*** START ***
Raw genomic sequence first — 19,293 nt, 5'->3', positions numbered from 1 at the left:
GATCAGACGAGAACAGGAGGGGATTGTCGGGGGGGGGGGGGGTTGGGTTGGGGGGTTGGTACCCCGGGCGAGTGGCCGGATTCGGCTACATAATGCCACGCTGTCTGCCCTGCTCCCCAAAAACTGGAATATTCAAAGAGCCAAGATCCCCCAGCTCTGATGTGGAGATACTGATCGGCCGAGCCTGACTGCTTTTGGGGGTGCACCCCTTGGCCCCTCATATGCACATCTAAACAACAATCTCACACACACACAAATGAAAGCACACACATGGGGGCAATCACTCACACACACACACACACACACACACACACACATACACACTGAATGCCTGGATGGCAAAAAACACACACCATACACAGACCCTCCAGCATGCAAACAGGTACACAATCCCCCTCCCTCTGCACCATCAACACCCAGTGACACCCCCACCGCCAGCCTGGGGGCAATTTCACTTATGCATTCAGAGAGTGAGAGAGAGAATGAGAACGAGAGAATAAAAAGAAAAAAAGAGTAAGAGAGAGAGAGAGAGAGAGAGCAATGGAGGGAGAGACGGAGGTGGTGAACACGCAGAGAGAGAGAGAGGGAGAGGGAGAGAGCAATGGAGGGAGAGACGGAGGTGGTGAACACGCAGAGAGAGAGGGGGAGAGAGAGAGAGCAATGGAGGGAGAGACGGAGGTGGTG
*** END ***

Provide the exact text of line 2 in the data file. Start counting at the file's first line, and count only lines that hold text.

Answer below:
GATCAGACGAGAACAGGAGGGGATTGTCGGGGGGGGGGGGGGTTGGGTTGGGGGGTTGGTACCCCGGGCGAGTGGCCGGATTCGGCTACATAATGCCACGCTGTCTGCCCTGCTCCCCAAAAACTGGAATATTCAAAGAGCCAAGATCCCCCAGCTCTGATGTGGAGATACTGATCGGCCGAGCCTGACTGCTTTTGGGGGTGCACCCCTTGGCCCCTCATATGCACATCTAAACAACAATCTCACACACACACAAATGAAAGCACACACATGGGGGCAATCACTCACACACACACACACACACACACACACACACATACACACTGAATGCCTGGATGGCAAAAAACACACACCATACACAGACCCTCCAGCATGCAAACAGGTACACAATCCCCCTCCCTCTGCACCATCAACACCCAGTGACACCCCCACCGCCAGCCTGGGGGCAATTTCACTTATGCATTCAGAGAGTGAGAGAGAGAATGAGAACGAGAGAATAAAAAGAAAAAAAGAGTAAGAGAGAGAGAGAGAGAGAGAGCAATGGAGGGAGAGACGGAGGTGGTGAACACGCAGAGAGAGAGAGAGGGAGAGGGAGAGAGCAATGGAGGGAGAGACGGAGGTGGTGAACACGCAGAGAGAGAGGGGGAGAGAGAGAGAGCAATGGAGGGAGAGACGGAGGTGGTG